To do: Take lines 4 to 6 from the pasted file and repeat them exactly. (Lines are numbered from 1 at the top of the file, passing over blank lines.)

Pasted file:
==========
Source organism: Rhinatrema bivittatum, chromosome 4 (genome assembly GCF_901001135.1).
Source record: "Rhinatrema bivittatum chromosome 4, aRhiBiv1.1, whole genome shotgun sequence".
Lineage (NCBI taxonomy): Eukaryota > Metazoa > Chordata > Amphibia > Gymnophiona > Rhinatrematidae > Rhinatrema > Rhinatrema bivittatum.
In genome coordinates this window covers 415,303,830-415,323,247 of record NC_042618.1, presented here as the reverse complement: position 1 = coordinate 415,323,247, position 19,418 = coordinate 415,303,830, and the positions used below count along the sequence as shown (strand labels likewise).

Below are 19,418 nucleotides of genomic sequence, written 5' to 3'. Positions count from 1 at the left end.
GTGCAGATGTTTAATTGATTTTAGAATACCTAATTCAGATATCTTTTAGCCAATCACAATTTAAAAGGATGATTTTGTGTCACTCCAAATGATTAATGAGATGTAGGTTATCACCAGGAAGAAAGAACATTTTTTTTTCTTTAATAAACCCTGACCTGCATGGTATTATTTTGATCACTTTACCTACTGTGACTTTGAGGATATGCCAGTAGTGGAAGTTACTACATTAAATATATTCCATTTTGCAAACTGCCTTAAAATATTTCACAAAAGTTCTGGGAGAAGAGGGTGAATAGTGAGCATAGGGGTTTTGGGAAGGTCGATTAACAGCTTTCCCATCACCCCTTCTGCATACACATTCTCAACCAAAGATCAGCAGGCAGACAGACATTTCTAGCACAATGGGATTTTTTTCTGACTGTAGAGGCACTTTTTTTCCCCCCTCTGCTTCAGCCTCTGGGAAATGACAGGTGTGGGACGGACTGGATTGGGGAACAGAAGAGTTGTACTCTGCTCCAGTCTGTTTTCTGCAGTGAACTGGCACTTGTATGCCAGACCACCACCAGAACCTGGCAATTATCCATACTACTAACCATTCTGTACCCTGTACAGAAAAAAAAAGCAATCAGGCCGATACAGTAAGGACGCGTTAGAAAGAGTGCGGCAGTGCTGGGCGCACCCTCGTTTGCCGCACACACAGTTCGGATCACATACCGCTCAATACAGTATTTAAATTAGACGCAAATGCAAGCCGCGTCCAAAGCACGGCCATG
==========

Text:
In genome coordinates this window covers 415,303,830-415,323,247 of record NC_042618.1, presented here as the reverse complement: position 1 = coordinate 415,323,247, position 19,418 = coordinate 415,303,830, and the positions used below count along the sequence as shown (strand labels likewise).

Below are 19,418 nucleotides of genomic sequence, written 5' to 3'. Positions count from 1 at the left end.
GTGCAGATGTTTAATTGATTTTAGAATACCTAATTCAGATATCTTTTAGCCAATCACAATTTAAAAGGATGATTTTGTGTCACTCCAAATGATTAATGAGATGTAGGTTATCACCAGGAAGAAAGAACATTTTTTTTTCTTTAATAAACCCTGACCTGCATGGTATTATTTTGATCACTTTACCTACTGTGACTTTGAGGATATGCCAGTAGTGGAAGTTACTACATTAAATATATTCCATTTTGCAAACTGCCTTAAAATATTTCACAAAAGTTCTGGGAGAAGAGGGTGAATAGTGAGCATAGGGGTTTTGGGAAGGTCGATTAACAGCTTTCCCATCACCCCTTCTGCATACACATTCTCAACCAAAGATCAGCAGGCAGACAGACATTTCTAGCACAATGGGATTTTTTTCTGACTGTAGAGGCACTTTTTTTCCCCCCTCTGCTTCAGCCTCTGGGAAATGACAGGTGTGGGACGGACTGGATTGGGGAACAGAAGAGTTGTACTCTGCTCCAGTCTGTTTTCTGCAGTGAACTGGCACTTGTATGCCAGACCACCACCAGAACCTGGCAATTATCCATACTACTAACCATTCTGTACCCTGTACAGAAAAAAAAAGCAATCAGGCCGATACAGTAAGGACGCGTTAGAAAGAGTGCGGCAGTGCTGGGCGCACCCTCGTTTGCCGCACACACAGTTCGGATCACATACCGCTCAATACAGTATTTAAATTAGACGCAAATGCAAGCCGCGTCCAAAGCACGGCCATG